I recently (in March of this year) left a job for a company who claimed to develop, manufacture and support their own line of fine-art inkjet paper. I believed them when I took the position, and soon learned the reality of the situation... if you call using a heat-gun to take off a manufacturer's label and then replacing it with your own, "manufacturing", well, I guess you can say you manufacture paper. If not, well, you see where I'm going.
The thing that was kind of funny was that some of these papers they carried were pretty damn sweet. It's just that you don't have to buy them from there, and you don't have to pay top dollar. Here's a link to my blog post with some of the papers we "manufactured":http://teddillard.wordpress.com/2012/04/29/awesome-private-label-media/
...there are some of my favorites listed there. For some reason the formatting doesn't work when I cut and paste here, sorry!
But, for those who are laboring under the misconception that a small company can make their own formula of paper that can compete with the Big Boys, let me fill you in on a few things. They can't.
As far as I know, even Epson themselves, for example, doesn't make their own paper. Most inkjet paper is manufactured in a few plants, much on the same model as consumer electronics. Some is manufactured to specifications of the customer (...that is, like Epson) but they need to be pretty big companies ordering huge amounts to be competitive. A small Mon-and-Pop? No chance that is going to happen.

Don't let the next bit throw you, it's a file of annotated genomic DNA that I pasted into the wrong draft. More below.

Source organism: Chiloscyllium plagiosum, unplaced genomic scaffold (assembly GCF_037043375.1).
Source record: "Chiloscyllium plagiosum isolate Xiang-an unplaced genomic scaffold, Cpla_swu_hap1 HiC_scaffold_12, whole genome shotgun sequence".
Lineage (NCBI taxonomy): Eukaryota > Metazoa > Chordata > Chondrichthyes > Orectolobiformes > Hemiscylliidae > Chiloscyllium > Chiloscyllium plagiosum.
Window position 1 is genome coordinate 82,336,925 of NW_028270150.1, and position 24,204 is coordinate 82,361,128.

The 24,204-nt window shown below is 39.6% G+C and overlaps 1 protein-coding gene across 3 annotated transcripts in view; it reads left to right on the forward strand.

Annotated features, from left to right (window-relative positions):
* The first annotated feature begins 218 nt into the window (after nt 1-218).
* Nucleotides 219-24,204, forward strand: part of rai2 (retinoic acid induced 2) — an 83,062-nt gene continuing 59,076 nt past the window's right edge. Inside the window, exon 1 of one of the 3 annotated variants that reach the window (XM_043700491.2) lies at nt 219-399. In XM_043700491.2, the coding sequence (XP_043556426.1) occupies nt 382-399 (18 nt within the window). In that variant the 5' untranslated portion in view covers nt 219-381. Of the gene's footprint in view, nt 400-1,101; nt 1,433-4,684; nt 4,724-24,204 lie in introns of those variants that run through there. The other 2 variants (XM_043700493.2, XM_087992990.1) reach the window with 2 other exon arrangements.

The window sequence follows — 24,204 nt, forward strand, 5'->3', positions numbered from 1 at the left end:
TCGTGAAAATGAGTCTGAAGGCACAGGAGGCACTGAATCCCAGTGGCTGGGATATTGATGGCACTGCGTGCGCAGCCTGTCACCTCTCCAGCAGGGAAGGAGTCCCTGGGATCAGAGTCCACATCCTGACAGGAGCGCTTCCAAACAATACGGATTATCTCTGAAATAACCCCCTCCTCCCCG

What some companies do, and very honestly, I might add, is to "Private Label" a paper. They buy from companies like IJ Technologies, put their labels on the paper and sell them as their own. The difference is, the companies that I've seen that do that are pretty up front and honest about it, and also provide added value in building a good array of profiles, give you some awesome support, and also cherry-pick stock. (Let's face it, not every stock is going to be what you want, and if you share a supplier's idea of what makes a great Fine-Art paper, then you've taken a lot of guesswork out of trying new stuff.) That's cool. It's honest. Not to mention, a lot of them sell at a pretty good discount. This place I was at typically bought rolls of stock, steamed the labels off, relabeled them and marked them up 50%. You'd be buying a $200 roll of stock for $300, and thinking it was something it was not.
Besides re-labeling, here are some of the things I was told to do, as a routine part of my job.
Profiling is a huge issue, and a huge joke. To build a proper profile, anyone who's read much on this forum knows you've got to either build a profile for your special, individual printer, or do it the way Epson et al does it... take about a dozen printers, profile them several times, then average the data to build a good profile. Do you think a small company can spend that kind of effort? This one certainly couldn't. We'd build one profile on outdated equipment and software, run what was considered a "test" (I considered it a "joke") and call it a profile.